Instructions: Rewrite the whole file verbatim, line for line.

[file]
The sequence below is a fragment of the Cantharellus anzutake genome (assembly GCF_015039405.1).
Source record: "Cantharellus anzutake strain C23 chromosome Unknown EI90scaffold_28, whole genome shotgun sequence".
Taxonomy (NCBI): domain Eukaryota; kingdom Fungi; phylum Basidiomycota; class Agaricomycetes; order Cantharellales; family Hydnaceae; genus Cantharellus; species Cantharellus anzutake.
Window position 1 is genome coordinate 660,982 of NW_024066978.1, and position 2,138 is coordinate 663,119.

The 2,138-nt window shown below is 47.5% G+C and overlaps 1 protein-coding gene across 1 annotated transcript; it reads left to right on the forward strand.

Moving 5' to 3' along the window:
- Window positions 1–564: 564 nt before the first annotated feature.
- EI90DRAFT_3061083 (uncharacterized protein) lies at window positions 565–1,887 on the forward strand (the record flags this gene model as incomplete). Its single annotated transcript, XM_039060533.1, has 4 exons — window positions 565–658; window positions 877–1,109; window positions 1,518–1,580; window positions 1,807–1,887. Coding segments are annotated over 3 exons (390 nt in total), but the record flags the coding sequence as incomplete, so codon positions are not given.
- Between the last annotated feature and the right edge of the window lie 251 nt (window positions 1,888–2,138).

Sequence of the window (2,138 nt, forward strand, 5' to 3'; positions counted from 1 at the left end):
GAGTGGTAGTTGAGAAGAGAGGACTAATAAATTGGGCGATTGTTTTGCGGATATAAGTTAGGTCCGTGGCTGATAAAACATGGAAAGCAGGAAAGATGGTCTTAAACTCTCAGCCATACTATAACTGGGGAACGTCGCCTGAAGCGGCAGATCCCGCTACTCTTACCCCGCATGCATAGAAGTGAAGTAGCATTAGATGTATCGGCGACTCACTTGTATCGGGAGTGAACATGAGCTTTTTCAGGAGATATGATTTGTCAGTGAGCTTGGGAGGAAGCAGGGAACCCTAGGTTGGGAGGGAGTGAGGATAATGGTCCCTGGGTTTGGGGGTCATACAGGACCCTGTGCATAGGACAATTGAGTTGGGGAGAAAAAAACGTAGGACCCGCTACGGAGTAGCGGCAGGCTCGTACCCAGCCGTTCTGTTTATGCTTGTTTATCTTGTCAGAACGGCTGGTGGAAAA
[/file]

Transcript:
The sequence below is a fragment of the Cantharellus anzutake genome (assembly GCF_015039405.1).
Source record: "Cantharellus anzutake strain C23 chromosome Unknown EI90scaffold_28, whole genome shotgun sequence".
Taxonomy (NCBI): domain Eukaryota; kingdom Fungi; phylum Basidiomycota; class Agaricomycetes; order Cantharellales; family Hydnaceae; genus Cantharellus; species Cantharellus anzutake.
Window position 1 is genome coordinate 660,982 of NW_024066978.1, and position 2,138 is coordinate 663,119.

The 2,138-nt window shown below is 47.5% G+C and overlaps 1 protein-coding gene across 1 annotated transcript; it reads left to right on the forward strand.

Moving 5' to 3' along the window:
- Window positions 1–564: 564 nt before the first annotated feature.
- EI90DRAFT_3061083 (uncharacterized protein) lies at window positions 565–1,887 on the forward strand (the record flags this gene model as incomplete). Its single annotated transcript, XM_039060533.1, has 4 exons — window positions 565–658; window positions 877–1,109; window positions 1,518–1,580; window positions 1,807–1,887. Coding segments are annotated over 3 exons (390 nt in total), but the record flags the coding sequence as incomplete, so codon positions are not given.
- Between the last annotated feature and the right edge of the window lie 251 nt (window positions 1,888–2,138).

Sequence of the window (2,138 nt, forward strand, 5' to 3'; positions counted from 1 at the left end):
GAGTGGTAGTTGAGAAGAGAGGACTAATAAATTGGGCGATTGTTTTGCGGATATAAGTTAGGTCCGTGGCTGATAAAACATGGAAAGCAGGAAAGATGGTCTTAAACTCTCAGCCATACTATAACTGGGGAACGTCGCCTGAAGCGGCAGATCCCGCTACTCTTACCCCGCATGCATAGAAGTGAAGTAGCATTAGATGTATCGGCGACTCACTTGTATCGGGAGTGAACATGAGCTTTTTCAGGAGATATGATTTGTCAGTGAGCTTGGGAGGAAGCAGGGAACCCTAGGTTGGGAGGGAGTGAGGATAATGGTCCCTGGGTTTGGGGGTCATACAGGACCCTGTGCATAGGACAATTGAGTTGGGGAGAAAAAAACGTAGGACCCGCTACGGAGTAGCGGCAGGCTCGTACCCAGCCGTTCTGTTTATGCTTGTTTATCTTGTCAGAACGGCTGGTGGAAAA